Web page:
Aston Martin and Funding Circle Left Painful Scars
(Bloomberg Opinion) -- It’s easy to announce an initial public offering in Europe, but far harder to complete it. Don’t be distracted by the handful of decent-sized share issues launched in January. The recent evidence suggests that the target audience for European IPOs is smaller, fussier and harder to reach than it used to be.
Some 17 offerings totaling 1.4 billion euros ($1.6 billion) were unveiled in January on European bourses. Look at how deals fared in the second half of last year and it’s hard to be confident that they will all reach the finishing line. Fourteen IPOs worth more than 100 million euros debuted in the last six months of 2019 (ignoring investment companies), Bloomberg data show. But nine got pulled. That’s an uncomfortably close ratio between offerings that got away and those that failed. Glance at the U.S. in the same period, or Europe in the preceding six months, and deal failures such as WeWork were vastly outnumbered by successes like Nexi SpA.
Clearly, the acute uncertainty around Brexit late last year was a dampener, making U.S. investors even more reluctant to leave their domestic market.
But Brexit probably just exacerbated existing problems. The drift to passive investment strategies is gradually reducing the number of active fund managers on whose support the IPO market relies. Those active managers that remain have to run more concentrated portfolios to beat their benchmark. Gone are the days when they would automatically buy most new stock offerings put before them.
The private-equity cycle hasn’t helped. Buyouts looking to go public nowadays are likely to have been purchased several years into the recovery in asset prices after the financial crisis; their owners will probably have injected more debt to juice up returns, making the assets less attractive to stock-market investors.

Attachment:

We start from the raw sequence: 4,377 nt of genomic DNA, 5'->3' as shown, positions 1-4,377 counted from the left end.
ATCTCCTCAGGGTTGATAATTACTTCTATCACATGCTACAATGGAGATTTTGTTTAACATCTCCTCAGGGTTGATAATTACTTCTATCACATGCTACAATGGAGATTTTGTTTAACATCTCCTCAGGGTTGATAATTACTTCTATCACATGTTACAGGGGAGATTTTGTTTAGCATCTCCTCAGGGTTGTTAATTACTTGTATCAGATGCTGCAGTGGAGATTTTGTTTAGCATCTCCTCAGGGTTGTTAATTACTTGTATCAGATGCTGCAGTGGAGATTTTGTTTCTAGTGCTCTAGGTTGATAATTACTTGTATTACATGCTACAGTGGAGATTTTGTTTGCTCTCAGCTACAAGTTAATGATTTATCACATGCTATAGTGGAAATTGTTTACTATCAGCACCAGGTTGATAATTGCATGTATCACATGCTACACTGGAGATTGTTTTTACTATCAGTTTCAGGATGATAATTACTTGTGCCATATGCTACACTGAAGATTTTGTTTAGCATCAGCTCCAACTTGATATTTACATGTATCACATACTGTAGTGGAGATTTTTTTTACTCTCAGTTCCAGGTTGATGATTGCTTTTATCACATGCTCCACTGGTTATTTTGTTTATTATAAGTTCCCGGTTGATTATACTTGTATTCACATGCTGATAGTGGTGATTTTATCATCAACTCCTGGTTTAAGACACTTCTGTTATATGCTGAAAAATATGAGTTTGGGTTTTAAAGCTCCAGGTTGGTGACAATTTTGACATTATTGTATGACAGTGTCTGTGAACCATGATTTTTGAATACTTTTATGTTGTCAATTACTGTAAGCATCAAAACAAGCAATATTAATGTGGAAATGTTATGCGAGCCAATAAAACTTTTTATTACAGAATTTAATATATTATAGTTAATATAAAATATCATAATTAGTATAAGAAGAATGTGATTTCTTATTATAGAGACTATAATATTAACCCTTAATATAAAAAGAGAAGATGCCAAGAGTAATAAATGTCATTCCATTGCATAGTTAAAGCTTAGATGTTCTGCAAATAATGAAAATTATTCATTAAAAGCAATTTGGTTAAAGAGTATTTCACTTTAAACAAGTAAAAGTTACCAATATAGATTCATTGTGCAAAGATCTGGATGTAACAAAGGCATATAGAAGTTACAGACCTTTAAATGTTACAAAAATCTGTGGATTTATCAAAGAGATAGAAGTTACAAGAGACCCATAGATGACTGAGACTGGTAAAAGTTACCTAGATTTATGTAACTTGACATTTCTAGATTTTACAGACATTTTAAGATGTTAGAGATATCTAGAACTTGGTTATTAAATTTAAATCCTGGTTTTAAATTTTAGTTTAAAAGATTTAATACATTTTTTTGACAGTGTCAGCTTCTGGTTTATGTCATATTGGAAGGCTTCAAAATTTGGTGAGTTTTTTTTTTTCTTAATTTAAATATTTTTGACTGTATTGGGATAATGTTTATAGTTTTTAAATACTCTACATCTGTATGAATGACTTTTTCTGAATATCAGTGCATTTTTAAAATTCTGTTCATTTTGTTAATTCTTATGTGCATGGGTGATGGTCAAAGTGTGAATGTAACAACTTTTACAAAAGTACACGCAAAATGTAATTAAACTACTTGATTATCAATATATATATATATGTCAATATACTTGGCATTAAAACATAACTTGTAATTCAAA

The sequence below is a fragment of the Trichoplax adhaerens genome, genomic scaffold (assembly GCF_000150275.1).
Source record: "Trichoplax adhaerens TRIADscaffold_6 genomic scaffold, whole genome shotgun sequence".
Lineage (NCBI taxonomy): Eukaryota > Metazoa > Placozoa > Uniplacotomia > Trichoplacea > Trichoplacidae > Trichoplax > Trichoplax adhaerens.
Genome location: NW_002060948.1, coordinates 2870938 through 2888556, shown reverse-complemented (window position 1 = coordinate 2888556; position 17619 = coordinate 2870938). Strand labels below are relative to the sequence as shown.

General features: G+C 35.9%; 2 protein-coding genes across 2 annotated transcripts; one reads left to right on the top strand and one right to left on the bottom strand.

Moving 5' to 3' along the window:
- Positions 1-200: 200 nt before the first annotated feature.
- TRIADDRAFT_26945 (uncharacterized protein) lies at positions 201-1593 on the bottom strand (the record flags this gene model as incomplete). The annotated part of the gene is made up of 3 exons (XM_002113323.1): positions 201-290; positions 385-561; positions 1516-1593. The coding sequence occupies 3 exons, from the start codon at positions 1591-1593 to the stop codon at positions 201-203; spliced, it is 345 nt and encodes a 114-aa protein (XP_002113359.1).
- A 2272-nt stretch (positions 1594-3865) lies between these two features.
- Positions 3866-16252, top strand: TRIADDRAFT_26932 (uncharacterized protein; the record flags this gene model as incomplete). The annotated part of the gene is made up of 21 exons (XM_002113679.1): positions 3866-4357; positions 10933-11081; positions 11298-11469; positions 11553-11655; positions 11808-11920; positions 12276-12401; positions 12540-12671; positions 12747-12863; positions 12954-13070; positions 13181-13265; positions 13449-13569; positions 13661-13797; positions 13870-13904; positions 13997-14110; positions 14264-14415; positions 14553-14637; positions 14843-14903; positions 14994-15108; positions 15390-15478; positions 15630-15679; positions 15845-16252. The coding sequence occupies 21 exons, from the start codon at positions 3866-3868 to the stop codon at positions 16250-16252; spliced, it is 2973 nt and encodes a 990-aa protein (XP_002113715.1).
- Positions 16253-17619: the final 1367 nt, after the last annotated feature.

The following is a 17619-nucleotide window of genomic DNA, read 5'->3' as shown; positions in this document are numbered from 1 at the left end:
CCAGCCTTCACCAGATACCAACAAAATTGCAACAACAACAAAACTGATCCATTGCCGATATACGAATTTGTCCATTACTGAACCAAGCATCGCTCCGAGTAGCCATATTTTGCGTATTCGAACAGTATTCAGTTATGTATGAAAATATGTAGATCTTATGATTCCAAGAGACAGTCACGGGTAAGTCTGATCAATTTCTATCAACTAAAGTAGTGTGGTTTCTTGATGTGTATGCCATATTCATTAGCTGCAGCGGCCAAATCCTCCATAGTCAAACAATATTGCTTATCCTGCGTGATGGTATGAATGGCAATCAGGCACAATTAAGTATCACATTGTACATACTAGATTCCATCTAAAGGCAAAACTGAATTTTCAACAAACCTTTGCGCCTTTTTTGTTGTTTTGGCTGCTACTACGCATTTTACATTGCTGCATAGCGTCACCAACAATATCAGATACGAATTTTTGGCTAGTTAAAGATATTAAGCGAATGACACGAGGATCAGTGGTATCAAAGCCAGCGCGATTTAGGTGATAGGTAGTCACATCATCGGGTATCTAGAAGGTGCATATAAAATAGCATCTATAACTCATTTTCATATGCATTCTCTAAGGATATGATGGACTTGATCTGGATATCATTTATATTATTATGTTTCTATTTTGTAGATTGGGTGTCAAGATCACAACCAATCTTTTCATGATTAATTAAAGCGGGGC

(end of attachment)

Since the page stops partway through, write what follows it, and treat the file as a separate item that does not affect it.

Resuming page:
Meanwhile, MiFID rules have led investment banks to cut back their equity sales and research staff. That, in turn, weakens relationships with the asset management community. Even before that happened, book-runner syndicates tended to be smaller in Europe than in the U.S.
The spectacular losses inflicted by a handful of London deals from 2018, notably Aston Martin Lagonda Global Holdings Plc, Funding Circle Holdings Plc and Amigo Holdings Plc linger in the memory. Even that year’s star performer, cyber-security group Avast Plc, has dipped in 2020.
Some of these impediments could ease. The S&P 500 index trades on 19 times expected earnings versus the Bloomberg European 500 Index’s 16 times. Maybe that discount could tempt international investors to look at European stocks and, with them, IPOs. January has seen successful share sales by companies that are already listed. But there’s still no clarity on Brexit’s final shape, and MiFID is here to stay.
It adds up to a headache for companies looking to go public. One option is to hold back until the business has grown big enough to justify a decent market capitalization. Active fund managers may then be interested, knowing the shares will be liquid and will get a boost from forced buying by index funds. But for those who can’t wait, finding supportive investors has gone from shaking the tree to panning for gold.
This column does not necessarily reflect the opinion of Bloomberg LP and its owners.
Chris Hughes is a Bloomberg Opinion columnist covering deals. He previously worked for Reuters Breakingviews, as well as the Financial Times and the Independent newspaper.
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